"A statement by the laboratory this morning said the laboratory had not yet been served with the complaint by John Horne."

Serve it up strong, John! Serve it straight up their sorry asses. Many of the vermin involved with this ugly incident are still in hiding at LANL. Bring them out into the light of day for all to see. No more hiding. The truth will come out. Rip off the scabs so that true healing can finally, at long last, begin.

Anonymous said...

Godspeed, John Horne.

Anonymous said...

Good luck John, I hope you can bring justice to the SOB's who have destroyed this institution.

Anonymous said...

Kudos to Roger for the witty headline.

Anonymous said...

The joke in Washington was that the half-year shutdown didn't seem to influence the LANL's production rate.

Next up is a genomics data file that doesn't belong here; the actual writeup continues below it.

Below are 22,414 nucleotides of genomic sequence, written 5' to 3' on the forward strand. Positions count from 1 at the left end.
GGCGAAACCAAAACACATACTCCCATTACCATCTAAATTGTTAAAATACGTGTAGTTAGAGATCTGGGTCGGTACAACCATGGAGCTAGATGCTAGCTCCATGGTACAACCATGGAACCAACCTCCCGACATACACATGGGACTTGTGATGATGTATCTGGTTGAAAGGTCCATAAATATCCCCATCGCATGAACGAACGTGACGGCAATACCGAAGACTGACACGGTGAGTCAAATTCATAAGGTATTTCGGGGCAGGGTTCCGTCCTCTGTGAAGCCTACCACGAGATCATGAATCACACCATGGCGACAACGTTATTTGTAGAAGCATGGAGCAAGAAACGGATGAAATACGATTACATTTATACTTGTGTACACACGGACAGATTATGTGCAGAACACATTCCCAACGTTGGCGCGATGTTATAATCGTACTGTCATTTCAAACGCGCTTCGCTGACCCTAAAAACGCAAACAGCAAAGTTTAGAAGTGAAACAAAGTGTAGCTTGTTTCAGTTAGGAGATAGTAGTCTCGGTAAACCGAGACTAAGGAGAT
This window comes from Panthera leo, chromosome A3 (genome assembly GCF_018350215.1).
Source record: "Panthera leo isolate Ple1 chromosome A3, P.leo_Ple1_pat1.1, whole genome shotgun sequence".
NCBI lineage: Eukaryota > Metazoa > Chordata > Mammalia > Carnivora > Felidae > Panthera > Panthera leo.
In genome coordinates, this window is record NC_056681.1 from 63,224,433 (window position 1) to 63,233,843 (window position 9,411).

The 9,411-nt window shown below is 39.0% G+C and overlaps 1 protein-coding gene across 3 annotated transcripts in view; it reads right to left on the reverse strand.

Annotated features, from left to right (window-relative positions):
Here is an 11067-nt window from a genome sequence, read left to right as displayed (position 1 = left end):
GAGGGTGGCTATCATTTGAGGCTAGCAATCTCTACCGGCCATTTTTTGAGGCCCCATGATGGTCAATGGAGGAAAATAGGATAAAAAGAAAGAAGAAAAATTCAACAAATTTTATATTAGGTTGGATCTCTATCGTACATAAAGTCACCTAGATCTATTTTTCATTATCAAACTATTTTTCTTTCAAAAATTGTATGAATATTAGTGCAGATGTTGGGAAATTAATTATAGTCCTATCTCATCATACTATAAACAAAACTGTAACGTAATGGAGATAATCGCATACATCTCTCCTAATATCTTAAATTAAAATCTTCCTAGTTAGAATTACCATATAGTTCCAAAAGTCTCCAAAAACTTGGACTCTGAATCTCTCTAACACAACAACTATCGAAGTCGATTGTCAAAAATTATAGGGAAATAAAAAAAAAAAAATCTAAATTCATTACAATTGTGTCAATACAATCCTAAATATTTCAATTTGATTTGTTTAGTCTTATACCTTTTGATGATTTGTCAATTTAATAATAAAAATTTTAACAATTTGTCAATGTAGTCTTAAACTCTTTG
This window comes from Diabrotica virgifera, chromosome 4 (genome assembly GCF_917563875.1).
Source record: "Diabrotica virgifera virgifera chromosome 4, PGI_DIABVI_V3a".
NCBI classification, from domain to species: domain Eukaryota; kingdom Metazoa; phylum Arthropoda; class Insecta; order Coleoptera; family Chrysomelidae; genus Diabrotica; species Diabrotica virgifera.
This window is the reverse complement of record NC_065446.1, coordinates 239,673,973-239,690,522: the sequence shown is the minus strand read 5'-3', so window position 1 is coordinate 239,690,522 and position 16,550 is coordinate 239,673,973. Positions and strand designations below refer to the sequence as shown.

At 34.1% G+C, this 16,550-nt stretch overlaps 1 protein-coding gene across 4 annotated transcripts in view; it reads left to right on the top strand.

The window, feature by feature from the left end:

Perhaps that is where the resentment arose?

Anonymous said...

Give 'em hell John. There are other suits against LANS and its "management" underway as well. There will likely be at least one more.

Anonymous said...

How is LANS liable for this?
This took place before their time!

Anonymous said...

now that we will have a Democratic executive and legislature you just might have a chance.

Doug said...

$357 Million, 10:34, by DOE's reckoning, anyhow.

http://www.parrot-farm.net/~roberts/lanl-the-real-story/2005/11/fed-audit-faults-lanl-manager.html

Much higher in real costs (lost sponsors, lost staff, lost goodwill).

--Doug

Anonymous said...

"How is LANS liable for this?
This took place before their time!"

I'm speculating here, but I would guess that the cost to Horne of 2 weeks unpaid leave pales in comparison to the subsequent harassment and damage to his career from being demoted. This harassment and demotion continued under LANS.